Scientists to reveal result of Richard III hunt
Has Britain's lost king been found? Later Monday, scientists will announce the results of tests conducted to determine whether a battle-scarred skeleton found under a municipal parking lot in central England belongs to 15th-century King Richard III, the last English monarch to die in combat.
The University of Leicester, which is leading the search, refuses to speculate on what the announcement will say. But archaeologists, historians and local tourism officials are all hoping for confirmation that the monarch's long-lost remains have been located.
So are the king's fans in the Richard III Society, set up to re-evaluate the reputation of a reviled monarch. Richard was immortalized in a play by William Shakespeare as a hunchbacked usurper who left a trail of bodies—including those of his two young nephews, murdered in the Tower of London—on his way to the throne.
"It will be a whole new era for Richard III," the society's Lynda Pidgeon said. "It's certainly going to spark a lot more interest. Hopefully people will have a more open mind toward Richard."
Richard III remains an enigma—villain to many, hero to some. He ruled England between 1483 and 1485, during the decades-long tussle over the throne known as the Wars of the Roses. His brief reign saw liberal reforms, including introduction of the right to bail and the lifting of restrictions on books and printing presses.
His rule was challenged, and he was defeated and killed at the Battle of Bosworth Field by the army of Henry Tudor, who took the throne as King Henry VII.
For centuries, the location of Richard's body has been unknown. Records say he was buried by the Franciscan monks of Grey Friars at their church in Leicester, 100 miles (160 kilometers) north of London. The church was closed and dismantled after King Henry VIII dissolved the monasteries in 1538, and its location eventually was forgotten.
Then, last September, archaeologists searching for Richard dug up the skeleton of an adult male who appeared to have died in battle. There were signs of trauma to the skull, perhaps from a bladed instrument, and a barbed metal arrowhead was found between vertebrae of the upper back.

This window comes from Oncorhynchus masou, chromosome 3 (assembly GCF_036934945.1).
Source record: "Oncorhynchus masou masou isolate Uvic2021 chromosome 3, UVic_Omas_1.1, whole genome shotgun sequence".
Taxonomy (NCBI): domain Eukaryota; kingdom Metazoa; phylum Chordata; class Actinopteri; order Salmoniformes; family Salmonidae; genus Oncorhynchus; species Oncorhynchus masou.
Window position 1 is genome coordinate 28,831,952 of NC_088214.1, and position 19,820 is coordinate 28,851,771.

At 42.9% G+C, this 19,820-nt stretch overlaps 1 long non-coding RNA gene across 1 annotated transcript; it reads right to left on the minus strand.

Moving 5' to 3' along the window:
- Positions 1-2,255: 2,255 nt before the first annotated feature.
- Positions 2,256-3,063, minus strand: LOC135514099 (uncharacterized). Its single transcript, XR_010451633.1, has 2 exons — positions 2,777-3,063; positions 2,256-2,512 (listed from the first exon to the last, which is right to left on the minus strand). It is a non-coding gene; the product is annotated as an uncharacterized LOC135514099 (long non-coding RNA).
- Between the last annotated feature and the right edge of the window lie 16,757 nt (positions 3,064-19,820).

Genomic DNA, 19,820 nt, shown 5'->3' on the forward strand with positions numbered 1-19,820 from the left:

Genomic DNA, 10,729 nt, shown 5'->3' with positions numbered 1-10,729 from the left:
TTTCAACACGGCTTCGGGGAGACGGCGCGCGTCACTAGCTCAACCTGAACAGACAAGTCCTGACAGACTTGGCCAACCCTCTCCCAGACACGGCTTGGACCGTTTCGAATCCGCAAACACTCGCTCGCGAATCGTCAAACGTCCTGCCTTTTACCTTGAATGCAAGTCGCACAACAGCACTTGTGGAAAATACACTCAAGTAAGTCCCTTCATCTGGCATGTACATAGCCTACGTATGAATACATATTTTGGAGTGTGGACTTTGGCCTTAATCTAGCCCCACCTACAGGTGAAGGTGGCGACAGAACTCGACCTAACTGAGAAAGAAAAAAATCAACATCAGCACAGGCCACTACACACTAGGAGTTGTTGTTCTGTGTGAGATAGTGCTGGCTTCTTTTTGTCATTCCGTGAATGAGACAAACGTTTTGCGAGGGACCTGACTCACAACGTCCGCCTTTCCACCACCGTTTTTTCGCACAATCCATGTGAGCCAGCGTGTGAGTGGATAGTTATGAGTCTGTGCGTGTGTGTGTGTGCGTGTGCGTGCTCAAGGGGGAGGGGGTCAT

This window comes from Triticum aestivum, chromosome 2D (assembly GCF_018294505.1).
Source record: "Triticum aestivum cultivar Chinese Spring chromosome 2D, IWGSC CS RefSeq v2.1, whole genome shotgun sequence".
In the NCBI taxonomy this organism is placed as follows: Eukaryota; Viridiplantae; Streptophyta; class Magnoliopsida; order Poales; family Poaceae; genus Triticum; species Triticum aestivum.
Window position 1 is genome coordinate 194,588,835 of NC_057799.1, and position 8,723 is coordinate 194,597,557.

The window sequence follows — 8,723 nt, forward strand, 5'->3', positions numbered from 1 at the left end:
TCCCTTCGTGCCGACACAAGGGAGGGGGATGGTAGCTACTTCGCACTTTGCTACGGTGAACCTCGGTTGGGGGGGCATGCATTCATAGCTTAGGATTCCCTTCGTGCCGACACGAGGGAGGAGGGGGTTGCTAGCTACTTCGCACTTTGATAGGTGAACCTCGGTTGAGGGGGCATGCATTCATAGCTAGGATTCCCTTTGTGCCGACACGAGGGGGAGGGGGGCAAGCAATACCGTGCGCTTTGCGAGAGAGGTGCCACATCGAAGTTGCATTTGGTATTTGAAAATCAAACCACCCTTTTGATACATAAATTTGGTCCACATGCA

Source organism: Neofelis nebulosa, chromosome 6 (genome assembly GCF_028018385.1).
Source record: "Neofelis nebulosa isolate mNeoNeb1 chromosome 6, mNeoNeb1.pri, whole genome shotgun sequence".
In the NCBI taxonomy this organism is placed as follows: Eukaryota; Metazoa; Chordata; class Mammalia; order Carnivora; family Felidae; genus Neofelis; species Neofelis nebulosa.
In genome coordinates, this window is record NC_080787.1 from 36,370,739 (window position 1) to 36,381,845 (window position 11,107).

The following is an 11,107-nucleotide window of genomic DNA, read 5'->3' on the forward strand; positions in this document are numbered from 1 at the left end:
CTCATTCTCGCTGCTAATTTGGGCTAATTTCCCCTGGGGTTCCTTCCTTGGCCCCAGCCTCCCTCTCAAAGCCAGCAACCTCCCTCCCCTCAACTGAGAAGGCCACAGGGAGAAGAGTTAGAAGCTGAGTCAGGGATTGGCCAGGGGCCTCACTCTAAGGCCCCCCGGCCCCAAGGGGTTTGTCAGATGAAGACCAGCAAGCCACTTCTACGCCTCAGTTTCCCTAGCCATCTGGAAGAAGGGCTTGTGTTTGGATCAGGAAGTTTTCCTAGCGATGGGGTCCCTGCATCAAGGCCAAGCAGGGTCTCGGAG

The remains also displayed signs of scoliosis, which is a form of spinal curvature, consistent with contemporary accounts of Richard's appearance, though not with Shakespeare's description of him as "deform'd, unfinished," hunchback.
The university has said the findings amount to "strong circumstantial evidence" that the remains are Richard's. Ahead of Monday's revelation of the results, the University of Leicester released an image of the body's skull. Archaeologist Jo Appleby said it was found "in good condition, although fragile," and had yielded detailed information about the individual.
Since the discovery, researchers have been conducting scientific tests, including radiocarbon dating to determine the skeleton's age. They also have compared its DNA with samples taken from a London cabinet-maker identified as a 17th great-grand-nephew of the king's elder sister.
Pidgeon said she hopes a new flurry of interest will help redress the "Tudor propaganda" that has stained Richard's reputation for centuries. The best-known accounts of his reign were written long after his death, during the rule of his archenemies, the Tudors.
To this day, the Tudors remain more famous and more glamorous—especially Henry VII's son, the much-married Henry VIII.
"With Henry VIII you've got six wives, sex and things going on," Pidgeon acknowledged. "It's a bit hard to compete with that when you are a bit more straight-laced, as Richard was."
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